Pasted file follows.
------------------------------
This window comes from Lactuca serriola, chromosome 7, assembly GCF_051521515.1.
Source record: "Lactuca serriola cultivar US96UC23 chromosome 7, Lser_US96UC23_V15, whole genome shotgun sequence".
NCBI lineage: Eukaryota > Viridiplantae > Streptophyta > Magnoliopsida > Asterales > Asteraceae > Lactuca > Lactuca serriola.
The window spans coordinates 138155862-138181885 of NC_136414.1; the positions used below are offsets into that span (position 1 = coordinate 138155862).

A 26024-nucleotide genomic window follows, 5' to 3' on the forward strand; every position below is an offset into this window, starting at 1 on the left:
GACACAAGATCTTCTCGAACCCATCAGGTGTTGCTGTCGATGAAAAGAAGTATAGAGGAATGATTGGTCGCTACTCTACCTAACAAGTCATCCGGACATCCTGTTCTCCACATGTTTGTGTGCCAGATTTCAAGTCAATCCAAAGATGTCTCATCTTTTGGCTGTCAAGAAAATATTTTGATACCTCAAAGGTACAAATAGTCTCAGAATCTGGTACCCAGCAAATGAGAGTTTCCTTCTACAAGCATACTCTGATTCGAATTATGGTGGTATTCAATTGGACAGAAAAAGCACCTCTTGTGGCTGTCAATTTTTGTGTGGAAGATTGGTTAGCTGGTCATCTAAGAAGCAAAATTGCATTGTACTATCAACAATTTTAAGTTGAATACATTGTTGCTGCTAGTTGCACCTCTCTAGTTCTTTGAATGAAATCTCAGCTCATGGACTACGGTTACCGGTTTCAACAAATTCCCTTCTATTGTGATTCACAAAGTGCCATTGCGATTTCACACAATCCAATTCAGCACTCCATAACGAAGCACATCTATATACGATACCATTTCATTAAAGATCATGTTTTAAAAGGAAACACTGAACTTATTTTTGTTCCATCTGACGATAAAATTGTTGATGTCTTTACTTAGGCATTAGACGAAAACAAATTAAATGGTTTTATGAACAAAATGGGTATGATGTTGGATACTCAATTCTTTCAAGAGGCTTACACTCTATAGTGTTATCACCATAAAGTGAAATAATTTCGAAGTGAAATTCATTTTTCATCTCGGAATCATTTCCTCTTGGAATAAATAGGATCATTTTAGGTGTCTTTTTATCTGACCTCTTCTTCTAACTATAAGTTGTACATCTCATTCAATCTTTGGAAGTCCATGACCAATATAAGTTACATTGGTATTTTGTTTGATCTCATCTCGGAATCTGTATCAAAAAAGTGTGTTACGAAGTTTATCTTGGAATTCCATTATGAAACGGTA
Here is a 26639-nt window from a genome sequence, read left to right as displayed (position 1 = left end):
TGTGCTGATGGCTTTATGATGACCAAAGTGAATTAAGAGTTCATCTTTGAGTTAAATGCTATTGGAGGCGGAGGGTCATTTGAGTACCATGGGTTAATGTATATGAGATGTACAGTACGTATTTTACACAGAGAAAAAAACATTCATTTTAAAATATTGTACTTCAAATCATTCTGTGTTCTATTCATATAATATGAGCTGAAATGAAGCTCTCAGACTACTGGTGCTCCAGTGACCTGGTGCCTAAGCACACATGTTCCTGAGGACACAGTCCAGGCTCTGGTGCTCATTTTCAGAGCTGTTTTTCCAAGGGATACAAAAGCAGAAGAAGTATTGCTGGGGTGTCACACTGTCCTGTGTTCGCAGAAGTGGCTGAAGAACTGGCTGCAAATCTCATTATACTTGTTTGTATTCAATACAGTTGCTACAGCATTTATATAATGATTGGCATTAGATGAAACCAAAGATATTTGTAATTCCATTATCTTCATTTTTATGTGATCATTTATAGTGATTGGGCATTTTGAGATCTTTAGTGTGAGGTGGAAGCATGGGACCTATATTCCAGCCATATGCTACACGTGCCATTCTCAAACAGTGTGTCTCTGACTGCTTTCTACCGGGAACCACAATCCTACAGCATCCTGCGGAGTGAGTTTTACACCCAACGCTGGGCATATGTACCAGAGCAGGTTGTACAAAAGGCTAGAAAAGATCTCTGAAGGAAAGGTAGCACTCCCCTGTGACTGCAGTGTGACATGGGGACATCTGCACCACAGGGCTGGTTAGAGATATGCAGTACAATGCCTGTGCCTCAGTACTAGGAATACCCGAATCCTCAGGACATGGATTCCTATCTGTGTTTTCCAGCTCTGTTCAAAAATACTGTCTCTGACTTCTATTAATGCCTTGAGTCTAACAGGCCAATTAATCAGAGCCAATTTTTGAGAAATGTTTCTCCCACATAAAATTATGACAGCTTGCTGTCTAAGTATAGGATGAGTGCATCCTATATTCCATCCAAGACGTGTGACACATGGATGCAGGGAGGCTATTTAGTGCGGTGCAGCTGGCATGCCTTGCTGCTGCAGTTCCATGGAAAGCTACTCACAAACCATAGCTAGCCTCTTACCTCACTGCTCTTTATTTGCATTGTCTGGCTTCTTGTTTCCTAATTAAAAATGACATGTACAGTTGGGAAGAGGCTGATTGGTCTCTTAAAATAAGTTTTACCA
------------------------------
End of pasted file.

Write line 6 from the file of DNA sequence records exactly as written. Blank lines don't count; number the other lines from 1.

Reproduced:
GACACAAGATCTTCTCGAACCCATCAGGTGTTGCTGTCGATGAAAAGAAGTATAGAGGAATGATTGGTCGCTACTCTACCTAACAAGTCATCCGGACATCCTGTTCTCCACATGTTTGTGTGCCAGATTTCAAGTCAATCCAAAGATGTCTCATCTTTTGGCTGTCAAGAAAATATTTTGATACCTCAAAGGTACAAATAGTCTCAGAATCTGGTACCCAGCAAATGAGAGTTTCCTTCTACAAGCATACTCTGATTCGAATTATGGTGGTATTCAATTGGACAGAAAAAGCACCTCTTGTGGCTGTCAATTTTTGTGTGGAAGATTGGTTAGCTGGTCATCTAAGAAGCAAAATTGCATTGTACTATCAACAATTTTAAGTTGAATACATTGTTGCTGCTAGTTGCACCTCTCTAGTTCTTTGAATGAAATCTCAGCTCATGGACTACGGTTACCGGTTTCAACAAATTCCCTTCTATTGTGATTCACAAAGTGCCATTGCGATTTCACACAATCCAATTCAGCACTCCATAACGAAGCACATCTATATACGATACCATTTCATTAAAGATCATGTTTTAAAAGGAAACACTGAACTTATTTTTGTTCCATCTGACGATAAAATTGTTGATGTCTTTACTTAGGCATTAGACGAAAACAAATTAAATGGTTTTATGAACAAAATGGGTATGATGTTGGATACTCAATTCTTTCAAGAGGCTTACACTCTATAGTGTTATCACCATAAAGTGAAATAATTTCGAAGTGAAATTCATTTTTCATCTCGGAATCATTTCCTCTTGGAATAAATAGGATCATTTTAGGTGTCTTTTTATCTGACCTCTTCTTCTAACTATAAGTTGTACATCTCATTCAATCTTTGGAAGTCCATGACCAATATAAGTTACATTGGTATTTTGTTTGATCTCATCTCGGAATCTGTATCAAAAAAGTGTGTTACGAAGTTTATCTTGGAATTCCATTATGAAACGGTA